Paine was not even aware that he had landed in America. He was burning up with fever and was barely conscious. He had caught the deadly disease typhus, which had already killed several people on board.
Paine had met Franklin in London and had impressed him with his sharp mind and his interest in science and politics. Franklin encouraged Paine to move to Pennsylvania and gave him letters of reference, calling him “an ingenious, worthy young man.” These letters would help Paine start a new life.
we must be independent and not stay loyal to the king
One of these readers was Benjamin Rush, a doctor who would later play a key role in the independence struggle. Rush encouraged Paine to write a pamphlet on independence, though he cautioned him not to use that word. The idea of independence made many colonists uneasy. They might complain about British rule, but the prospect of separating from Great Britain scared them.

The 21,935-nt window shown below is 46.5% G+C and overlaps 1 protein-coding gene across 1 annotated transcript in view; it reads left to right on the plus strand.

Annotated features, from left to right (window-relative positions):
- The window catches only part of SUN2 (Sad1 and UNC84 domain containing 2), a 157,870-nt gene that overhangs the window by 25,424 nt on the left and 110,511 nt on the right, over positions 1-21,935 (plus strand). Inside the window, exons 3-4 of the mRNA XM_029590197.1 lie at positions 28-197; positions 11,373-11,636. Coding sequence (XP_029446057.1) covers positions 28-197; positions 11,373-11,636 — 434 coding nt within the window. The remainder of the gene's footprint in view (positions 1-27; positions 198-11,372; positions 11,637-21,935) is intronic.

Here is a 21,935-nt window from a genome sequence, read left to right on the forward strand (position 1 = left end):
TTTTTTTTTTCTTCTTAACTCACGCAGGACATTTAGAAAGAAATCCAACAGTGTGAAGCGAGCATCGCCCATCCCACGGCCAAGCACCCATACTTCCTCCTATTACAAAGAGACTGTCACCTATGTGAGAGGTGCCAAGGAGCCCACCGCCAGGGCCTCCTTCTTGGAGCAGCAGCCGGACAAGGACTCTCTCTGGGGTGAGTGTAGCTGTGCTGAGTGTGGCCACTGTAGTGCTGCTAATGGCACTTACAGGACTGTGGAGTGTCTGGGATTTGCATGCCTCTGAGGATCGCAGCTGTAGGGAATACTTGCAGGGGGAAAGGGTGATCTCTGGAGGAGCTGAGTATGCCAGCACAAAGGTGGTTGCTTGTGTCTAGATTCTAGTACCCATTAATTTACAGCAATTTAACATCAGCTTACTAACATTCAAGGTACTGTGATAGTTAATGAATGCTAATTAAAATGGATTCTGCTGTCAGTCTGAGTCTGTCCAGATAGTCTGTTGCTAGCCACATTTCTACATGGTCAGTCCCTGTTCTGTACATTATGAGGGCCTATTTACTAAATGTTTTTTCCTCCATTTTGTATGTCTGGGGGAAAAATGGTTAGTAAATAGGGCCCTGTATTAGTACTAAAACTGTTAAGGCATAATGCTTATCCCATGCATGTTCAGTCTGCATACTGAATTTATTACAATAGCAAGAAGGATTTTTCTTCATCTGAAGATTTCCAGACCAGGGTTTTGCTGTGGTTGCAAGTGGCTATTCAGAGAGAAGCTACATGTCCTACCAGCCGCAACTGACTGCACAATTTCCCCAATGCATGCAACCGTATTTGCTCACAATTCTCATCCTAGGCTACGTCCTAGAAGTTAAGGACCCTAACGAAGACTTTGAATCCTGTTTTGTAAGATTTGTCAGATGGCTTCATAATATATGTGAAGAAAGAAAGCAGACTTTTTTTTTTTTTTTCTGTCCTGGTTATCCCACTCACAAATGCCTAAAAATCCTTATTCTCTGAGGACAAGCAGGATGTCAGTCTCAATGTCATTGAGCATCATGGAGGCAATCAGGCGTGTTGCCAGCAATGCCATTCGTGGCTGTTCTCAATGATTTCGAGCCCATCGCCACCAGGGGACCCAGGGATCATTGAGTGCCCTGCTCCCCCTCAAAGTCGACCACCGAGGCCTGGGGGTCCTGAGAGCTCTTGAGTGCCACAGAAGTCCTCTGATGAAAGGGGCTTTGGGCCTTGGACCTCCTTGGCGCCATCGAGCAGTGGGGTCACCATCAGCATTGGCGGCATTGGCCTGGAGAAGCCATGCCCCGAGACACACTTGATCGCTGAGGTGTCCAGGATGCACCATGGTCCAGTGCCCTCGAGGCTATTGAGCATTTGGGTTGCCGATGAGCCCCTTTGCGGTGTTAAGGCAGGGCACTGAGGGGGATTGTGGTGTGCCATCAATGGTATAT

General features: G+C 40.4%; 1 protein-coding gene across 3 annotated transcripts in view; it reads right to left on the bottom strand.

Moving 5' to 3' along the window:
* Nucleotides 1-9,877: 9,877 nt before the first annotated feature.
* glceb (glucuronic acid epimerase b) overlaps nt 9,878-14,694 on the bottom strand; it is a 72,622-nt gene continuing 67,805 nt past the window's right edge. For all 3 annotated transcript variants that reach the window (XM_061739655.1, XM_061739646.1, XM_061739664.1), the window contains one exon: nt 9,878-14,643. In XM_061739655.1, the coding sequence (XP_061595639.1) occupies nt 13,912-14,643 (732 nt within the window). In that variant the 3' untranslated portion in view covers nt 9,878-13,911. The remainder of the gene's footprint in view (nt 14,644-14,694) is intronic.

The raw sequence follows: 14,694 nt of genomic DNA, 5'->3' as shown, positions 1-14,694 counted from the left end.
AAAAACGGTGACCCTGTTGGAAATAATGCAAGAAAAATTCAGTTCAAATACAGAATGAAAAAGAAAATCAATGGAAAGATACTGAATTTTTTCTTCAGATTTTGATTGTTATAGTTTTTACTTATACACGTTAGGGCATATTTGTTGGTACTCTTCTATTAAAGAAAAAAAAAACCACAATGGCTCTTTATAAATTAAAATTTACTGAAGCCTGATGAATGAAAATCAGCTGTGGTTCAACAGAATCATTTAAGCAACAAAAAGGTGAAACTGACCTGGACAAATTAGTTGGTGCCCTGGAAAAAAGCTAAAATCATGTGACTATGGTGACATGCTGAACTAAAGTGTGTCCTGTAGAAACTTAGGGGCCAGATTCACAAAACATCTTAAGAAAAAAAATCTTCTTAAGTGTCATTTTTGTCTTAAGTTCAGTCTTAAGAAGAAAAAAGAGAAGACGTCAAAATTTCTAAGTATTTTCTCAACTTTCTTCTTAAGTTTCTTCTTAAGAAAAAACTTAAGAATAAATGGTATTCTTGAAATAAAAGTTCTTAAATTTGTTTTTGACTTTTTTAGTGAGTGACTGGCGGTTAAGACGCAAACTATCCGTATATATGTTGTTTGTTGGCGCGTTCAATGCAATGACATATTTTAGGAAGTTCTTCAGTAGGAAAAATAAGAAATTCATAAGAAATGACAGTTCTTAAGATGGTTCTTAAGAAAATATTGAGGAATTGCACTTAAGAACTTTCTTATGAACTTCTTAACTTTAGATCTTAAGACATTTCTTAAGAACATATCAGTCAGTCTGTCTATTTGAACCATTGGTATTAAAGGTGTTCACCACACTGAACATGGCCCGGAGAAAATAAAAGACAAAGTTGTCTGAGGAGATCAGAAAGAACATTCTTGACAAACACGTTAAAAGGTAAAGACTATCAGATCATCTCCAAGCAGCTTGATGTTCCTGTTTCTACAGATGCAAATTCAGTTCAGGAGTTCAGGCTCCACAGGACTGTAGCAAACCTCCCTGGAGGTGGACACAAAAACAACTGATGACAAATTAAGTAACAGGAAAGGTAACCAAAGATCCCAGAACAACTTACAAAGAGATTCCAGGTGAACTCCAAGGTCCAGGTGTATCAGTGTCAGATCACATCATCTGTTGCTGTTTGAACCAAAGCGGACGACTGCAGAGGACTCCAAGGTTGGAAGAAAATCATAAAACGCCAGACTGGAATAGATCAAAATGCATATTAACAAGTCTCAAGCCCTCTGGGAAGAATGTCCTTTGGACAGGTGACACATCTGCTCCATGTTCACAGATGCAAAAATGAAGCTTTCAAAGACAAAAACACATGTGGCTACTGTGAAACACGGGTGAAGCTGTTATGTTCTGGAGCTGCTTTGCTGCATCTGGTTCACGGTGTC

we must separate from the king
that sounds good i'll write that
Within a few months, readers had bought more than 120,000 copies of Common Sense. By the end of the year, 25 editions had been printed. Hundreds of thousands of copies were in circulation throughout the colonies. It is estimated that as many as half of all colonial citizens had either read the pamphlet or had it read to them
Paine recognized that the main obstacle to independence among colonists was their continued loyalty to the king and crown. So he set out to demolish that loyalty. As one Paine biographer wrote, “Common Sense could be considered the first American self-help book, the help being for those who could never imagine life without a monarch.”
Although Paine's words were powerful, his ideas were not new. Many other colonial leaders, such as Benjamin Franklin, Thomas Jefferson, and John Adams, had expressed similar thoughts. But Paine was able to put those ideas together in a single, compelling argument that spoke to a mass audience.